Take the 2-minute tour ×
Stack Overflow is a question and answer site for professional and enthusiast programmers. It's 100% free, no registration required.

i have managed to make a NTP request and retrieve the server time from it's NTP response. i want to convert this number to a Human-readable time, writing in C++. can some one help me ? as example you can look at: http://www.4webhelp.net/us/timestamp.php?action=stamp&stamp=771554255&timezone=0 once you set the timestamp to 771554255 you'll get "29/7/2010 13:14:32". i wanna do the same in my code, any help ?

share|improve this question
1  
As the first answer mentionned, the page you pointed does not deal with NTP timestamp (64-bit, seconds+second fractions, from January, 1st 1900) but with Unix time (32-bit, seconds from January, 1st 1970). Which do you want? –  pascal Jul 29 '10 at 13:45
1  
As a short-lived (?) answer mentionned (with a Perl sample), you just have to take the first 32 bits, remove the number of seconds between January 1st, 1900 and January, 1st 1970 (roughly 70*365.25*24*3600), and you have a Unix time()-compatible value... –  pascal Jul 29 '10 at 13:50
1  
Just for checking, the 32-bit which gives the number of seconds in the NTP timestamp, has the high-order bit set since 1968... so, as a signed integer, it appears to be negative. –  pascal Jul 29 '10 at 13:54

2 Answers 2

up vote 3 down vote accepted

It's not C++, but here's a perl implementation. Converting this into C++ should be no big deal:

http://www.ntp.org/ntpfaq/NTP-s-related.htm#AEN6780

# usage: perl n2u.pl timestamp
# timestamp is either decimal: [0-9]+.?[0-9]*
# or hex: (0x)?[0-9]+.?(0x)?[0-9]*

# Seconds between 1900-01-01 and 1970-01-01
my $NTP2UNIX = (70 * 365 + 17) * 86400;

my $timestamp = shift;
die "Usage perl n2u.pl timestamp (with or without decimals)\n"
    unless ($timestamp ne "");

my ($i, $f) = split(/\./, $timestamp, 2);
$f ||= 0;
if ($i =~ /^0x/) {
    $i = oct($i);
    $f = ($f =~ /^0x/) ? oct($f) / 2 ** 32 : "0.$f";
} else {
    $i = int($i);
    $f = $timestamp - $i;
}

my $t = $i - $NTP2UNIX;
while ($t < 0) {
    $t += 65536.0 * 65536.0;
}

my ($year, $mon, $day, $h, $m, $s) = (gmtime($t))[5, 4, 3, 2, 1, 0];
$s += $f;

printf("%d-%02d-%02d %02d:%02d:%06.3f\n",
       $year + 1900, $mon+1, $day, $h, $m, $s);
share|improve this answer
    
I hesitated on posting this at first, because it's perl, not C++. But the method is correct, and can easily be ported to C++. –  NinjaCat Jul 29 '10 at 15:14
    
It gives me currently a time in the 2080s? –  Stef May 19 '14 at 7:20

Here is the C++ code for you.. but this is not it.. The windows api used here does the required but there is a great mathematical calculation behind it.. Its a big pain to understand so I didn't put it here. For class "CSNTPClient" u will have to copy and paste the header "sntp.h" content from URL ".htm">http://read.pudn.com/downloads160/sourcecode/windows/comm/720007/SntpTest/Sntp.h_.htm". This is a modified version of PJ Naughters code example.. and there u go... Cheers !!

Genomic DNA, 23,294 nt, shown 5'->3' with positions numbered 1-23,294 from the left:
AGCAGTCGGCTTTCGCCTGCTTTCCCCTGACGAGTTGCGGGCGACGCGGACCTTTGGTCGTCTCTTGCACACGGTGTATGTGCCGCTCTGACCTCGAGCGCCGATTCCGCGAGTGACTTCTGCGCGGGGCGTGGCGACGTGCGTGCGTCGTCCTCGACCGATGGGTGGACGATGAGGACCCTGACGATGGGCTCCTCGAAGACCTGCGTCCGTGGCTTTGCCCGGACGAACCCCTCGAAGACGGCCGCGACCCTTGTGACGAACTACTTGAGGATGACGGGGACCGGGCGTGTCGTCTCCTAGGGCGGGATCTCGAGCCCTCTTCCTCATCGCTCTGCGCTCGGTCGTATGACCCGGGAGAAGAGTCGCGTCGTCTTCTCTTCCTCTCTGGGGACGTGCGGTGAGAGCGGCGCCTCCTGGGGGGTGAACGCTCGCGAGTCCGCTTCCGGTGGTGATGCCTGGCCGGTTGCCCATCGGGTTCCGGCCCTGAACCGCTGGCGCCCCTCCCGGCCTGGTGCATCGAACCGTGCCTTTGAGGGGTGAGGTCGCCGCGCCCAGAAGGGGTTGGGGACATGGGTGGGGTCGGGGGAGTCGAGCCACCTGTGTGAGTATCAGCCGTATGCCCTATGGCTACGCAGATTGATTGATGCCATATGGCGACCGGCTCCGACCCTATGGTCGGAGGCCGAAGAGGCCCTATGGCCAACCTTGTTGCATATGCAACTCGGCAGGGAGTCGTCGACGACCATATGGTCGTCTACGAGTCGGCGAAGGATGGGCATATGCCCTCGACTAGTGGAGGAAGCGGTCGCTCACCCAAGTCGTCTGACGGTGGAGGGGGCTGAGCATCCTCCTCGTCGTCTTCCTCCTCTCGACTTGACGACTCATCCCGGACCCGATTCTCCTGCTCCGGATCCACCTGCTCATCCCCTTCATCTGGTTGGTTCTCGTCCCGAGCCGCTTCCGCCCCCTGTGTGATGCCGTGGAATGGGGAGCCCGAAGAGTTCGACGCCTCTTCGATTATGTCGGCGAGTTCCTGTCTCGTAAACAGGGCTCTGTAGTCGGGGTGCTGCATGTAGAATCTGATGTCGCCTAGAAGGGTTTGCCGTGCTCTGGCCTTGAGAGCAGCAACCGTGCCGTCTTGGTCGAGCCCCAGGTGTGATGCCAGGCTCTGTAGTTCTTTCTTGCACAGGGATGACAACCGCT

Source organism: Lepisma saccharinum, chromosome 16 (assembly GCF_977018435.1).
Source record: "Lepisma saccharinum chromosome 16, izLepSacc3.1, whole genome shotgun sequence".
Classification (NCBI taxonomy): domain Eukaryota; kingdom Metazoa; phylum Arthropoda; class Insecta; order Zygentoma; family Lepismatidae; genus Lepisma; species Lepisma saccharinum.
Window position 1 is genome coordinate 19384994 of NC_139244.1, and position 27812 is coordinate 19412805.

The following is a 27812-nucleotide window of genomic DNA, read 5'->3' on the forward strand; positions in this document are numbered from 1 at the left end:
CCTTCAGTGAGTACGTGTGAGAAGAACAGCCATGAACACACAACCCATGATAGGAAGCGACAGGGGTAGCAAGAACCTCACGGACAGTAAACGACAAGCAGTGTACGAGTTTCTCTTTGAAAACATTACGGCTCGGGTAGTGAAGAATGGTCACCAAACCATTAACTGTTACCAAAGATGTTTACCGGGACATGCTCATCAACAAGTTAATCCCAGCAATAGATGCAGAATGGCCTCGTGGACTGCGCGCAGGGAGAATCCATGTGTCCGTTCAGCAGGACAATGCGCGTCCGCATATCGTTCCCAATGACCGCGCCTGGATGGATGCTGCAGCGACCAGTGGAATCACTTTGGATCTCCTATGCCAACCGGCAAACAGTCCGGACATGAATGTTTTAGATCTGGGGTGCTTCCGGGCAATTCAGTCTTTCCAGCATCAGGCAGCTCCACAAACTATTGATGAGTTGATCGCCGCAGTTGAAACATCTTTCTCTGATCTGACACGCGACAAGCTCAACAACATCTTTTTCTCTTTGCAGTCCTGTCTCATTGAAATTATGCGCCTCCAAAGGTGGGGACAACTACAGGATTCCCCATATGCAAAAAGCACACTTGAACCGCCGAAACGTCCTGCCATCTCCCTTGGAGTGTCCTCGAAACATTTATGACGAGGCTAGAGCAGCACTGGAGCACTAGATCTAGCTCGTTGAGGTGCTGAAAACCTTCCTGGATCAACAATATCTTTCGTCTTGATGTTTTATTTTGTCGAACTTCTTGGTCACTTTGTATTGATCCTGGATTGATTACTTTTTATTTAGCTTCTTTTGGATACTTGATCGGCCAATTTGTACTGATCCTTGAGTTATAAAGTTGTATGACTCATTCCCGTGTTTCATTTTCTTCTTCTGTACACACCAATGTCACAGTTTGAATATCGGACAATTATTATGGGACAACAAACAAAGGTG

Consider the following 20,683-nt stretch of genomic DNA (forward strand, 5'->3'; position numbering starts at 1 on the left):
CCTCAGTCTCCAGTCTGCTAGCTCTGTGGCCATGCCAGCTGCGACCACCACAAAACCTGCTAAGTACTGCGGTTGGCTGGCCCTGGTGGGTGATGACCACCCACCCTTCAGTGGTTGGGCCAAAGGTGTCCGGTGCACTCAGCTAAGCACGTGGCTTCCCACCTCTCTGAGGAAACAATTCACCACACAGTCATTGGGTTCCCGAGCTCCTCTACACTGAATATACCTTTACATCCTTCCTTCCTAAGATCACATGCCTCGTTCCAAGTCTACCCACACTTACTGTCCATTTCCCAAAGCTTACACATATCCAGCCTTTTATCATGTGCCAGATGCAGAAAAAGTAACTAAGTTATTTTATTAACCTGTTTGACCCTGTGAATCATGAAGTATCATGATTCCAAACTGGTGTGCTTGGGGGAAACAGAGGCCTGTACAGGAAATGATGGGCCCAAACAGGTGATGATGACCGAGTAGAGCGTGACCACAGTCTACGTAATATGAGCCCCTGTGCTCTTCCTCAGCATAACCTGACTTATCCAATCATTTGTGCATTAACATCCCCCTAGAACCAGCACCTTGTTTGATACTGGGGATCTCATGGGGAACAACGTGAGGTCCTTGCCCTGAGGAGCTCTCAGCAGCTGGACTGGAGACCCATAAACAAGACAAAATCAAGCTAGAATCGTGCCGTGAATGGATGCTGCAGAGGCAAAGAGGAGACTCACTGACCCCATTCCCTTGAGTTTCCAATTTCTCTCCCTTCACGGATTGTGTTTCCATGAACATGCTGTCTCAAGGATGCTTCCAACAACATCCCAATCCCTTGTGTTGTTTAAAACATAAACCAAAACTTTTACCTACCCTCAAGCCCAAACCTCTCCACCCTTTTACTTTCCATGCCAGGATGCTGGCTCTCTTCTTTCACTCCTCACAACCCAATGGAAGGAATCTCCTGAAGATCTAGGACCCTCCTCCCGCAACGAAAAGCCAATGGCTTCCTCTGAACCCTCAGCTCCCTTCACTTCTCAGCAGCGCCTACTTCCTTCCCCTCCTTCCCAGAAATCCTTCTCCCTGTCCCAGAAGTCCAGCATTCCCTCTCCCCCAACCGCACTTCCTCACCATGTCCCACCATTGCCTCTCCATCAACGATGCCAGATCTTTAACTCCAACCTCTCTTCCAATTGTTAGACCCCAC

#include "stdafx.h"
int main()
{
    //Initialise the winsock stack
    WSADATA wsaData;
    BYTE wsMajorVersion = 1;
    BYTE wsMinorVersion = 1;
    WORD wVersionRequested = MAKEWORD(wsMinorVersion, wsMajorVersion);   
    if (WSAStartup(wVersionRequested, &wsaData) != 0) 
    {
        _tprintf(_T("Failed to load winsock stack\n"));
        return 1;
    }
    if (LOBYTE(wsaData.wVersion) != wsMajorVersion || HIBYTE(wsaData.wVersion) != wsMinorVersion)
    {
        _tprintf(_T("Winsock stack does not support version which this program requires\n"));
        WSACleanup();
        return 1;
    }

    //Do the actual NTP Query
    CSNTPClient sntp;
    NtpServerResponse response;
    if (sntp.GetServerTime(specify ntp server url or ip, response))
    {
        _tprintf(_T("Time was successfully retreived from NTP server\n"));

        SYSTEMTIME st1 = response.m_OriginateTime;
        SYSTEMTIME st2 = response.m_ReceiveTime;
        SYSTEMTIME st3 = response.m_TransmitTime;
        SYSTEMTIME st4 = response.m_DestinationTime;

        cout << response.m_DestinationTime << endl;

        TIME_ZONE_INFORMATION lpTimeZoneInfo;
        GetTimeZoneInformation(&lpTimeZoneInfo); //Get the local TIME ZONE
        SYSTEMTIME stLocal;
        //To Get Local Time from the fetched GMT/UTC Time from the server, use SystemTimeToTzSpecificLocalTime()
        //To get GMT/UTC Time from Local Time, use the API TzSpecificLocalTimeToSystemTime()
        SystemTimeToTzSpecificLocalTime(&lpTimeZoneInfo, &st3, &stLocal); 

        _tprintf(_T("\n"));
        _tprintf(_T("                            DD/MM/YYYY  HH:MM:SS.MS\n"));
        _tprintf(_T("\n\n\nObtaining Time thru API SystemTimeToTzSpecificLocalTime :\n\n"));
        _tprintf(_T("Server Transmit Date was    %02d/%02d/%04d, %02d:%02d:%02d.%03d\n"), st3.wDay, st3.wMonth, st3.wYear, st3.wHour, st3.wMinute, st3.wSecond, st3.wMilliseconds);
        _tprintf(_T("Client Destination Date was %02d/%02d/%04d, %02d:%02d:%02d.%03d\n"), stLocal.wDay, stLocal.wMonth, stLocal.wYear, stLocal.wHour, stLocal.wMinute, stLocal.wSecond, stLocal.wMilliseconds);
    }
}
share|improve this answer
    
Hey, a stand-alone solution and its description would be better I think. –  Aldream Jun 1 '13 at 13:24

Your Answer

 
discard

By posting your answer, you agree to the privacy policy and terms of service.

Not the answer you're looking for? Browse other questions tagged or ask your own question.